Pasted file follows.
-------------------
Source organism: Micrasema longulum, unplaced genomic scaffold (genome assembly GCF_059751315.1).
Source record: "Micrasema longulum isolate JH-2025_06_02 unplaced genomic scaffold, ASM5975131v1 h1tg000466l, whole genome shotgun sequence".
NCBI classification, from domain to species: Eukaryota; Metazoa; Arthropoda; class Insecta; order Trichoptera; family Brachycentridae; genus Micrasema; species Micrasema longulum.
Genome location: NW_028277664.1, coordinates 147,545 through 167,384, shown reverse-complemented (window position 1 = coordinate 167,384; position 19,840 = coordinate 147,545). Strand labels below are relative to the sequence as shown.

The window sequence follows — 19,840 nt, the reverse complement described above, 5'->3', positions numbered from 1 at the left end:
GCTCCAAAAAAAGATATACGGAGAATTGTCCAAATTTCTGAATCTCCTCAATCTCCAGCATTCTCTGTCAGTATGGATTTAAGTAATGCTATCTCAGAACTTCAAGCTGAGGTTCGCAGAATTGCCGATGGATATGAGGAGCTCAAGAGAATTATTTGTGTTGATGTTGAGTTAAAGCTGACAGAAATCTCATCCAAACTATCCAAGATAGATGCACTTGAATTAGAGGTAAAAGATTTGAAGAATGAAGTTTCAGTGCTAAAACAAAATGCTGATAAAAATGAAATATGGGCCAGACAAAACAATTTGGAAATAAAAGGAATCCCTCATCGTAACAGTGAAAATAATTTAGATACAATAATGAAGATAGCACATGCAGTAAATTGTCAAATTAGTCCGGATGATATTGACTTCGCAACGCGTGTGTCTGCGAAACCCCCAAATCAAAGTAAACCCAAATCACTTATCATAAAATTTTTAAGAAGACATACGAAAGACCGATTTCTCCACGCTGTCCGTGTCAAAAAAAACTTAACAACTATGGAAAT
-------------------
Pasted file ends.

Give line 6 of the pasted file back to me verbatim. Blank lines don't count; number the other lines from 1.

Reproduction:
GCTCCAAAAAAAGATATACGGAGAATTGTCCAAATTTCTGAATCTCCTCAATCTCCAGCATTCTCTGTCAGTATGGATTTAAGTAATGCTATCTCAGAACTTCAAGCTGAGGTTCGCAGAATTGCCGATGGATATGAGGAGCTCAAGAGAATTATTTGTGTTGATGTTGAGTTAAAGCTGACAGAAATCTCATCCAAACTATCCAAGATAGATGCACTTGAATTAGAGGTAAAAGATTTGAAGAATGAAGTTTCAGTGCTAAAACAAAATGCTGATAAAAATGAAATATGGGCCAGACAAAACAATTTGGAAATAAAAGGAATCCCTCATCGTAACAGTGAAAATAATTTAGATACAATAATGAAGATAGCACATGCAGTAAATTGTCAAATTAGTCCGGATGATATTGACTTCGCAACGCGTGTGTCTGCGAAACCCCCAAATCAAAGTAAACCCAAATCACTTATCATAAAATTTTTAAGAAGACATACGAAAGACCGATTTCTCCACGCTGTCCGTGTCAAAAAAAACTTAACAACTATGGAAAT